Shanghai: Past, Present, and Future
Something that I really love about Shanghai is that you can simply turn down a different street and end up somewhere that feels like a whole new city. Many of the main roads feel like any major metropolis in the world, but turn down a small winding ally and you find yourself in a China that you know only from the movies. One direction will take you to a more European past and another will take you in to a neon Future that belongs to China.
So here are my favorite places in Shanghai which reflect it’s storied past, it’s trendy modern flare, and it’s dreams of the future.
If you want to see China as you think about it from Kung Fu films, then the Yuyuan Gardens are it. It’s a recreation of a historic town, which means at times it borders the line between history and kitch. That being said I a) don’t mind kitch, and b) it is still beautiful. It’s worth a go to see yet another facet of Shanghai and to indulge in an aesthetic of the past. Admittedly I’ve never been here when it’s not packed with tourists–so if you can’t put up with the people this will not be the place for you. Actually, China may not be the place for you…think about that one before you book your trip.
If you want guaranteed proper history, then the Shanghai Museum, located just off Renmin Square, is the place for you. This is history covering the full range of Chinese history and is a major attraction in the city (see above note about crowds).
In 1842 Shanghai was one of five port cities that were open to foreigners and foreign trade which explains why parts of the city have such a distinct European vibe. The French Concession is one of these neighborhoods that were populated quite heavily by Expats in days gone by and their imported architectural styles still remain. For being in the middle of a major city, either tree lined streets are amazingly quiet and a nice place for a leisurely walk.
The closest comparison that I can think of for Shanghai’s Renmin Park is Central Park in New York. The park is huge, with different buildings and various gardens through out. It’s a great spot to just sit and chill for a while. Something I’ve always enjoyed about visiting parks in China are watching people have their wedding photos done. Wedding photos in China are really elaborate affairs that occur weeks before the actual wedding (the pictures will be displayed at the event). On a nice day around every corner you can find another woman and in a massive cupcake dress having living up her modeling dream. I really don’t care so much about the getting married part, but it looks like a lot of fun to get to wear pretty dresses for a day and have your picture professionally done in the nicest park in the city! Some of the gardens that make up the park are very historical but the park also holds the Shanghai Art Museum and the Museum of Contemporary Art.
For the height of trendy, wander over to the Xintiandi neighborhood. Old buildings have been restored and now house cafes, restaurants, and cute boutique shops. This is the kind of place to grab a drink and a seat on the patio and just people watch. Also if you’re looking for a unique and uniquely Chinese souvenir, I’d look here. On the main tourist roads like Nanjing Lu you will find a lot of the shops selling the same things. In Xintiandi’s small shops you’re looking at more bespoke shops, though prices will, accordingly, be higher. Or if shopping isn’t really your thing, while you’re this neighbor hood check out the building that was the birth place of Chinese Communism. You can’t miss black and red stripped building!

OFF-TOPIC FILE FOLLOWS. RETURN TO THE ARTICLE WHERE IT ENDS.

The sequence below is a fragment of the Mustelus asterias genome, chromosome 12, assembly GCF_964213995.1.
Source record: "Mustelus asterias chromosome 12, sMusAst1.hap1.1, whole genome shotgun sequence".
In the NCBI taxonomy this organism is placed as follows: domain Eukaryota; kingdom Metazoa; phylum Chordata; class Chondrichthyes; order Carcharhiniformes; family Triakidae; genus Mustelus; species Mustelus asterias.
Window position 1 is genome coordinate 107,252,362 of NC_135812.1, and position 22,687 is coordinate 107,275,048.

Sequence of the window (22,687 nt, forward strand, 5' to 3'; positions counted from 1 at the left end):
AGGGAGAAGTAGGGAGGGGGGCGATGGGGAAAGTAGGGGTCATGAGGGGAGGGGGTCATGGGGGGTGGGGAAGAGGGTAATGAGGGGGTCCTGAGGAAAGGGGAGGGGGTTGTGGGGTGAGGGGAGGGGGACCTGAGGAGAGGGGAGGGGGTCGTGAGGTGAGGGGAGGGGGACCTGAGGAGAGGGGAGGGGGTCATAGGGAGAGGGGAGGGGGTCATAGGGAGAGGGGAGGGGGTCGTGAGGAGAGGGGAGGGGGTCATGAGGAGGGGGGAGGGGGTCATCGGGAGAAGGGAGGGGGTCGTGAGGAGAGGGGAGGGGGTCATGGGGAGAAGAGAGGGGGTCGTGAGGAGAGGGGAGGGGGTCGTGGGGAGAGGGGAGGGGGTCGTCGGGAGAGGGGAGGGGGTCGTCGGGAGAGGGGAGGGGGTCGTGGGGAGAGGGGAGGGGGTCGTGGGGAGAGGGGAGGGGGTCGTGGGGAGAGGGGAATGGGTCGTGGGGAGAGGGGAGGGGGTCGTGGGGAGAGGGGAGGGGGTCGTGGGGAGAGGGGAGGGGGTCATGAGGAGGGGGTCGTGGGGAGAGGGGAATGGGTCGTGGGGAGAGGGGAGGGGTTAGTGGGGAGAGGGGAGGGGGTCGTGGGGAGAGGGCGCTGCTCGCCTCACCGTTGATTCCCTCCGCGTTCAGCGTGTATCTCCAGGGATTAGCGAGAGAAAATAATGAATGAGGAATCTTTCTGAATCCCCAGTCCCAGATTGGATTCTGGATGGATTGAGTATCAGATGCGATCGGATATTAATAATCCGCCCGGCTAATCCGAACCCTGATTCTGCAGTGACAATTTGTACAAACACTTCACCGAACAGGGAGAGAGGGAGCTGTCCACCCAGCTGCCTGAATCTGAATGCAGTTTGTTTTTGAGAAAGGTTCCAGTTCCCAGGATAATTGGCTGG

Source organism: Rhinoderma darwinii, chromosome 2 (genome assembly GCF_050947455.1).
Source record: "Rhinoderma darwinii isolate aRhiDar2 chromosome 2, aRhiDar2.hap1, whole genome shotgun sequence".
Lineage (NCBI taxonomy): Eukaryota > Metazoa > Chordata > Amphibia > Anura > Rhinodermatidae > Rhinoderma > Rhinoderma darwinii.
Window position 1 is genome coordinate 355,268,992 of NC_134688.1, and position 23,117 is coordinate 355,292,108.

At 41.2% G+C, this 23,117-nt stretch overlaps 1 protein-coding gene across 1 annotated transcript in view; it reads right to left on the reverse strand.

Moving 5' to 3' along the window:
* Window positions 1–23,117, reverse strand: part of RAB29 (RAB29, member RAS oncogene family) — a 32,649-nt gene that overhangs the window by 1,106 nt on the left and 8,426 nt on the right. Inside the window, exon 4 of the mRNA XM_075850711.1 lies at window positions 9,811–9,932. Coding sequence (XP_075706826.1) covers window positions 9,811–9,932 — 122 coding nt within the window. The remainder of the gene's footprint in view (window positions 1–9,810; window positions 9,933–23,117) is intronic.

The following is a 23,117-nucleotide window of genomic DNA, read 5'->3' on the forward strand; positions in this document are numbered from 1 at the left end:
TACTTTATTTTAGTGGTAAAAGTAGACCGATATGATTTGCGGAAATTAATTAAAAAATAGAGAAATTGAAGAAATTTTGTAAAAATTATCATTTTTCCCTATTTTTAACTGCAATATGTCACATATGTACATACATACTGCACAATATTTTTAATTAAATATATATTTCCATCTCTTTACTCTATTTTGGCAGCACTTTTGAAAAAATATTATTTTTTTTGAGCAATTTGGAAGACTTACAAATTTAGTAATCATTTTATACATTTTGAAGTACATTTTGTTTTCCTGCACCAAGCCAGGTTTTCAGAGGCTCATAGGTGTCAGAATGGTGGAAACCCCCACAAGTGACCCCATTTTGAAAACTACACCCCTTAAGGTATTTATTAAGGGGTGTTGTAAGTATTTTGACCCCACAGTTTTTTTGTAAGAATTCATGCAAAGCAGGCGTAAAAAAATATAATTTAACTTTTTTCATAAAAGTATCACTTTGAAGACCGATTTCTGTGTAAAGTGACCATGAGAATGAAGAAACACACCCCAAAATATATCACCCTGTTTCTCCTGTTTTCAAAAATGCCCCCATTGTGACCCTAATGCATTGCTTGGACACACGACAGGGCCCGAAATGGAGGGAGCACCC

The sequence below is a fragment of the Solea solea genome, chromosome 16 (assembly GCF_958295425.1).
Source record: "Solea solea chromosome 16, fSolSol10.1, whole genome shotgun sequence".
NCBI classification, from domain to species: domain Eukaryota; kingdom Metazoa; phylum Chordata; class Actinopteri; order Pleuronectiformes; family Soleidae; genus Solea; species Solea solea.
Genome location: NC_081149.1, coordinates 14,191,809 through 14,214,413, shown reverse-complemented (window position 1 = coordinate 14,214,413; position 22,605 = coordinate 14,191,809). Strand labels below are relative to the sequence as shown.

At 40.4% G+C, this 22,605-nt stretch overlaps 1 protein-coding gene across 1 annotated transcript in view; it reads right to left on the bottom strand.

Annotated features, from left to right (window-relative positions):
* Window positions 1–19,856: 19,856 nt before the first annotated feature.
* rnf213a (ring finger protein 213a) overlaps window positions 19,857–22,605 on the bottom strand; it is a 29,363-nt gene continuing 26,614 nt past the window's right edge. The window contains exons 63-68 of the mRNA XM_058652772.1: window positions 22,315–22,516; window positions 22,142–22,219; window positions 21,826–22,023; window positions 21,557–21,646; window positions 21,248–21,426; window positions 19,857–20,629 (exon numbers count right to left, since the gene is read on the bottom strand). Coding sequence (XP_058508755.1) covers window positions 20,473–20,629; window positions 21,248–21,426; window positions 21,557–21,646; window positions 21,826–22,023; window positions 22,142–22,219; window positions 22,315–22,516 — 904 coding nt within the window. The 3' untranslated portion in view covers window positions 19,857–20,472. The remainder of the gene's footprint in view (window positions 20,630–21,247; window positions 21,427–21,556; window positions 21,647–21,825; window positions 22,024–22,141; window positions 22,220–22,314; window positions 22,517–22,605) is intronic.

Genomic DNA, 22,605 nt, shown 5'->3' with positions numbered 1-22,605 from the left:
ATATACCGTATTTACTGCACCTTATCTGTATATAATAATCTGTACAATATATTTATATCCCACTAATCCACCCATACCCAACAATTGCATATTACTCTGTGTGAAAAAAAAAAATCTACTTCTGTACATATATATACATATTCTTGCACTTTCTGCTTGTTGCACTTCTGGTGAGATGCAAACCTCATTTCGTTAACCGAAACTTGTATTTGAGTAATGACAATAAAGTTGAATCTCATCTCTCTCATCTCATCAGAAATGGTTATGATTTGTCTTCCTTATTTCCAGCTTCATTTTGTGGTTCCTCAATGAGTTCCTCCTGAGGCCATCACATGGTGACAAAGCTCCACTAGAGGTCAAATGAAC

First thing you need to do is go to the Bund. This is a walk along the western bank on the Huangpu River. Behind you are old buildings that are a part of the city’s European heritage. Across the river is the Pudong side, and this is the iconic skyline of neon lit skyscrapers that we think of when we think of Shanghai. Take some pictures, take a nice leisurely walk and really start to get a feel for the city. For the same view, but with drinks, a couple blocks away there is a hotel/hostel call The Captains which has my favorite view of the city from it’s roof top bar/restaurant. They also happen to be my favorite place to stay!
If you’re going over the the Pudong side of the river, you’re probably planning on going to the World Financial Tower. It’s the really tall one that looks like a bottle opener. One of this building’s claim to fame is that it has the highest observation walk in the world (at least at the time of writing this). It is cool, don’t get me wrong. But I don’t really feel like it is quite 180 RMB cool. A way better option is to go the bar in the Park Hyatt instead! Only a couple of floors below the observation deck you can take the elevator up to the hotel for free. The only cost will be your drinks and there are no crazy and loud crowds shoving each other out of the way to get a better photo.
If you want to get your over dose of neon, head over to Nanjing Lu. Save this pedestrian street for night so you can see the hundreds of neon signs that line the street in their full glory. If all this walking making you hungry but you’re in the middle of Nanjing Lu and all you can see is the McDonalds on one side and Starbucks on the other but not feeling the western food options, never fear you are never far away from a whole other side of this city. Look around for a small side street all lit up and just take a wander down. What you may find may be a whole other side to China you did not expect.